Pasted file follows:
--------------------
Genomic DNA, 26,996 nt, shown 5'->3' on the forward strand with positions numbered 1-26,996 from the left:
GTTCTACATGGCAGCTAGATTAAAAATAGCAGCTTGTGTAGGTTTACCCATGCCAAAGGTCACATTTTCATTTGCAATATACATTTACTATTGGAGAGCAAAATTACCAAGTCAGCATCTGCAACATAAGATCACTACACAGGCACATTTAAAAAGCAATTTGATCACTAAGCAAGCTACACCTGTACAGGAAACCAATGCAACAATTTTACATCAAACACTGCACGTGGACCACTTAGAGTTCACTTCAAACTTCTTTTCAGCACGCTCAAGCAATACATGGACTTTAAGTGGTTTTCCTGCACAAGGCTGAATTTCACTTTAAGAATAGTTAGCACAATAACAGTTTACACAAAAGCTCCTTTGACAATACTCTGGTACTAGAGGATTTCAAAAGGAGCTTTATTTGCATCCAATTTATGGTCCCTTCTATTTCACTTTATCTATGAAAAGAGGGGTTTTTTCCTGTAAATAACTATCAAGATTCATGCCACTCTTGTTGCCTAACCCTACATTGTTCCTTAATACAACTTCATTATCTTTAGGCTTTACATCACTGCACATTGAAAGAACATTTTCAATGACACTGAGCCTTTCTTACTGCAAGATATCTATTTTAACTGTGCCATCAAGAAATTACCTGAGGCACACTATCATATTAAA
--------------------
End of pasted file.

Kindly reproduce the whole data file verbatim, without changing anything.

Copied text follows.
Genomic DNA, 26,996 nt, shown 5'->3' on the forward strand with positions numbered 1-26,996 from the left:
GTTCTACATGGCAGCTAGATTAAAAATAGCAGCTTGTGTAGGTTTACCCATGCCAAAGGTCACATTTTCATTTGCAATATACATTTACTATTGGAGAGCAAAATTACCAAGTCAGCATCTGCAACATAAGATCACTACACAGGCACATTTAAAAAGCAATTTGATCACTAAGCAAGCTACACCTGTACAGGAAACCAATGCAACAATTTTACATCAAACACTGCACGTGGACCACTTAGAGTTCACTTCAAACTTCTTTTCAGCACGCTCAAGCAATACATGGACTTTAAGTGGTTTTCCTGCACAAGGCTGAATTTCACTTTAAGAATAGTTAGCACAATAACAGTTTACACAAAAGCTCCTTTGACAATACTCTGGTACTAGAGGATTTCAAAAGGAGCTTTATTTGCATCCAATTTATGGTCCCTTCTATTTCACTTTATCTATGAAAAGAGGGGTTTTTTCCTGTAAATAACTATCAAGATTCATGCCACTCTTGTTGCCTAACCCTACATTGTTCCTTAATACAACTTCATTATCTTTAGGCTTTACATCACTGCACATTGAAAGAACATTTTCAATGACACTGAGCCTTTCTTACTGCAAGATATCTATTTTAACTGTGCCATCAAGAAATTACCTGAGGCACACTATCATATTAAA